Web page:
“My satisfaction, as a non-Zionist, with the rejection of political Zionism, is tempered with sorrow at the actual conditions of the Jews in Palestine. It is a sad spectacle to contemplate that, after fifty years of colonizing activity, after fifty million dollars, according to the official statement, or even two hundred million dollars, according to the testimony recently given, have been poured into Palestine, there are only one hundred and sixty thousand Jews—one Jew for six Arabs—and that ‘a sword is hanging over us.’ But I am not discouraged. I believe that the promise made in the form of the Balfour Declaration, endorsed by the League of Nations and adopted as its policy, will be maintained. We non-Zionists have never particularly cared for the phrase ‘a national homeland for the Jewish people.’ It would be much better to modify it and to say ‘a home for Jews in Palestine.’ This would help Arab orientation. If there is no national homeland, why say so? And if the Jewish people is not a nation, why use the adjective ‘national?’ But the policy, on the whole, of the Balfour Declaration, should be maintained, and Jewish rights should be secured. And it is sadly significant, when Dr. Magnes speaks of ‘Jewish and minority rights,’ which are to be protected.


“As a non-Zionist, and yet a believer in the possible settlement of Jews in Palestine, I envisage Palestine entirely from a practical point of view. I do not underestimate its sentimental value. I too, love the soil on which walked our Prophets. I know its possibilities of inspiration for those who live there. But in the main, the colonization in Palestine has meant finding an opportunity on Palestinian soil for some Jews who wish to go there to find freer and happier lives. With the doors of most countries shut in the face of the Jew, Palestine for me, is mainly important as an opportunity for transporting Jews from other countries to live there.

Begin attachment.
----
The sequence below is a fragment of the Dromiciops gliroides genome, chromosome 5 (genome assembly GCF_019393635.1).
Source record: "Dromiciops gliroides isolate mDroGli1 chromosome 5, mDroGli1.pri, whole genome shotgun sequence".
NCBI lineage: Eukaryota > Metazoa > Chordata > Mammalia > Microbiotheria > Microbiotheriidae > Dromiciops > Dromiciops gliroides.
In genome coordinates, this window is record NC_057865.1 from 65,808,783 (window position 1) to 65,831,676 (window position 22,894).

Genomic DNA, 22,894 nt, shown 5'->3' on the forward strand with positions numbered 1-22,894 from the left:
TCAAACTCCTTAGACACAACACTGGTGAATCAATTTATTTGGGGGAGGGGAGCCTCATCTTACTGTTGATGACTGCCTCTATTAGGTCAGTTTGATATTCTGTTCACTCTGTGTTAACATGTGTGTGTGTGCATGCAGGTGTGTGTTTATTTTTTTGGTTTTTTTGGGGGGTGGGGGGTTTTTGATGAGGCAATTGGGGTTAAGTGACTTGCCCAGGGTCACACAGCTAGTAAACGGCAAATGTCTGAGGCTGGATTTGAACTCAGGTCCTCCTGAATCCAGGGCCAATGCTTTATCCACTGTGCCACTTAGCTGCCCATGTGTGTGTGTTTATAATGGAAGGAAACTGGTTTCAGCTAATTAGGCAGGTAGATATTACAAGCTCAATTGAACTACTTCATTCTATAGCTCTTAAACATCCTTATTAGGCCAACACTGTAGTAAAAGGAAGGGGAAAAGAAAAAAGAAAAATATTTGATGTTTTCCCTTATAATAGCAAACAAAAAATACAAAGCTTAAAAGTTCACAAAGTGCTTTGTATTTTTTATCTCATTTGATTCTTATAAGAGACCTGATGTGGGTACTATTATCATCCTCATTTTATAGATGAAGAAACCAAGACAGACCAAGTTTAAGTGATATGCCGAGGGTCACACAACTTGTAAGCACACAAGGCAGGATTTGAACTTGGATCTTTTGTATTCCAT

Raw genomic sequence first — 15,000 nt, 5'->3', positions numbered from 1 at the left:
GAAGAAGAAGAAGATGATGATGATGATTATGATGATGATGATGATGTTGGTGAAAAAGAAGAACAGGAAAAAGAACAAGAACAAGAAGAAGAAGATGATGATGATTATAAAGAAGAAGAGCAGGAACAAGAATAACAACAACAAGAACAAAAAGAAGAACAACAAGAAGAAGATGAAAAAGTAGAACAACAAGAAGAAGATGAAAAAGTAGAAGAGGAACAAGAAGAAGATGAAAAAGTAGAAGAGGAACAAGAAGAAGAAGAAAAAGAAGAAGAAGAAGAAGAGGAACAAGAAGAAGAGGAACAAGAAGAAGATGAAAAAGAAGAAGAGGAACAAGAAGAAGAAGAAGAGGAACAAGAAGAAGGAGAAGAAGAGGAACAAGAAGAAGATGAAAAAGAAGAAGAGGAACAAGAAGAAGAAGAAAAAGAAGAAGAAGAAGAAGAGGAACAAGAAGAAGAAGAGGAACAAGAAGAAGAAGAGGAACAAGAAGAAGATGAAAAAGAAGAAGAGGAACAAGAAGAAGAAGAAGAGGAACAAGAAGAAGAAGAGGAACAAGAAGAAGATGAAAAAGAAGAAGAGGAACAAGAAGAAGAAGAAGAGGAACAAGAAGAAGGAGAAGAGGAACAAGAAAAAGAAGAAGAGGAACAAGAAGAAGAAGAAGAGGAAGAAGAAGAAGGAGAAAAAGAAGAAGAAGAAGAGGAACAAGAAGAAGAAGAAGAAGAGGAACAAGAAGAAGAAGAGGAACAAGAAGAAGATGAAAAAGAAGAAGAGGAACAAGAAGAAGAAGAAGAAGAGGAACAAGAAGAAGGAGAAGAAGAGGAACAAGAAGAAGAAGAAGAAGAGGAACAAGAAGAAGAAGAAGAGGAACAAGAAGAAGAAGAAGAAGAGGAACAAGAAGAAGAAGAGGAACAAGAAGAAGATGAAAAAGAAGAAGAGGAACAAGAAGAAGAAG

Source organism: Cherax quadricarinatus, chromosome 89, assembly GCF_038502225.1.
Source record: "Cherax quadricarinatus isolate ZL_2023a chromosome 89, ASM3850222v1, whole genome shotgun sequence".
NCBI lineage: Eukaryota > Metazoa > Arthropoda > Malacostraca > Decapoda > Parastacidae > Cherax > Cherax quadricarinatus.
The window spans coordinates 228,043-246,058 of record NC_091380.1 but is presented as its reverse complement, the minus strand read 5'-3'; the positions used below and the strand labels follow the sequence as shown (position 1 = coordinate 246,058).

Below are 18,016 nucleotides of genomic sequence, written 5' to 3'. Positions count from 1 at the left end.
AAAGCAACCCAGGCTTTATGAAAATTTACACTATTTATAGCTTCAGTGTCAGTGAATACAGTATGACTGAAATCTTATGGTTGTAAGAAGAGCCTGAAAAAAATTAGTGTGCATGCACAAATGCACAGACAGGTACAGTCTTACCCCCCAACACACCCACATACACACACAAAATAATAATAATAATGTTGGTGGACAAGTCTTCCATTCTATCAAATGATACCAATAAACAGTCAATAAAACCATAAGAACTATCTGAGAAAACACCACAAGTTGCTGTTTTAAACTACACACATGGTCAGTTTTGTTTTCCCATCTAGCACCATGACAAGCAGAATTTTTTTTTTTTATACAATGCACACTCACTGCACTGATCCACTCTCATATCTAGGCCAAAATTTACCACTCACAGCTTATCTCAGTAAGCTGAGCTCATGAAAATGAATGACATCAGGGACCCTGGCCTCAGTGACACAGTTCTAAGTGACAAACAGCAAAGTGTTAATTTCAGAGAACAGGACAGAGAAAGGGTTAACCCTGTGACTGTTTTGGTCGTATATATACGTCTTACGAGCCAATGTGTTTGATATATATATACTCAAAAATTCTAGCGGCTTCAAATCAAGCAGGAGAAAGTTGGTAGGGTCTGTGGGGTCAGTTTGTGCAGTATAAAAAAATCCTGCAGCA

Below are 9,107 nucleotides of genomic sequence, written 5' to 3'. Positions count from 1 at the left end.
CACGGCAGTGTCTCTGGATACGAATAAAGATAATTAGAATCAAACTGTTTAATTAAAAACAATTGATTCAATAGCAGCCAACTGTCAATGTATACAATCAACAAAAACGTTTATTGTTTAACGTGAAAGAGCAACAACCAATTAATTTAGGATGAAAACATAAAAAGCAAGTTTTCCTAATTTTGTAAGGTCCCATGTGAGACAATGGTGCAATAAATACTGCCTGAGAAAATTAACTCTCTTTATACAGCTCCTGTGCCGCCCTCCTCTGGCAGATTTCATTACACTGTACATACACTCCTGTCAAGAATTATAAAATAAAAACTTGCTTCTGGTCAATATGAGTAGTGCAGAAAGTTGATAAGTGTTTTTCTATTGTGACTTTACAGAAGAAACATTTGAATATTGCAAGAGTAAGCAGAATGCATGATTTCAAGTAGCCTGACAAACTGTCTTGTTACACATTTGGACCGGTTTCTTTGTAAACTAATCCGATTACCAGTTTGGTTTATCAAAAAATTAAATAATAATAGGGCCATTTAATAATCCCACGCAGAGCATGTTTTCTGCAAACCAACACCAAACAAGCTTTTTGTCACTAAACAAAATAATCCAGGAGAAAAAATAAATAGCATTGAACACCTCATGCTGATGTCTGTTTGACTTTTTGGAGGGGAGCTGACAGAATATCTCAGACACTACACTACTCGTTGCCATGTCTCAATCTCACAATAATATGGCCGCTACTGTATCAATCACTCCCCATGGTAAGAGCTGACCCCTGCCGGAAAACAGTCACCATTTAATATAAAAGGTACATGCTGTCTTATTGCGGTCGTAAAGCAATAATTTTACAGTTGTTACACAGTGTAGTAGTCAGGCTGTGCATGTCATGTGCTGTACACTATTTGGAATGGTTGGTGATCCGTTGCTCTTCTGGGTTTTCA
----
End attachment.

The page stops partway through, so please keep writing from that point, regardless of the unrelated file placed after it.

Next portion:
“I take my stand with the President of the Zionist Organization, who at the same time is the President of the Jewish Agency, when he said: ‘We do not seek a museum in Palestine.’ I do not agree with him, when he as a Zionist; speaks of seeking a ‘national home.’ But a so-called spiritual center, for however few in numbers, of Jews is not what Jewish colonization in Palestine should mean. In former ages, Jews went to Palestine to study the Torah, and were supported there. Today, young radicals are going to Palestine to build up a new culture, as it is said. I do not believe that, in the end, the Jewry of the world will continue to pour money into Palestine for the sake of the sentiment. Therefore, we must be clear in our minds as to what we want.

“We do want a sufficient number of Jews to settle there. And the rights of these Jews will have to be maintained by the proper power. Certainly I believe, as all Jews believe, in peaceful methods. We are always for peace, as the Psalmist puts it. ‘They are for war.’ But no one ought to commit himself today to any piece of political machinery in Palestine. If Jewish rights to ‘immigration, to land settlement, to the Hebrew language,’ and by a great power outside of Palestine, then the question arises if certain dwellers in Palestine should undertake to destroy these rights, or to engage in uprisings, how can they be dissuaded? Will an oration or a sermon do it?

“Certainly we should have conferences, consultations. Certainly, Jews in Palestine should learn the Arabic language, certainly as Dr. Magnes says, new parties might arise, not based on the Nationalistic bias. His spirit of peace is admirable. In the last analysis, however, as in every State and in every place in the world, right must be upheld by power. This will be so until, to speak with the Prophet, God’s law will come to be written in men’s hearts. The Jews who go to Palestine will not colonize it with the methods of Joshua. But they also cannot trust to the methods of Tolstoi. Good-will should be fostered. It will be fostered by dropping Nationalistic pretentions. But justice and right must ethically and uncompromisingly be upheld.”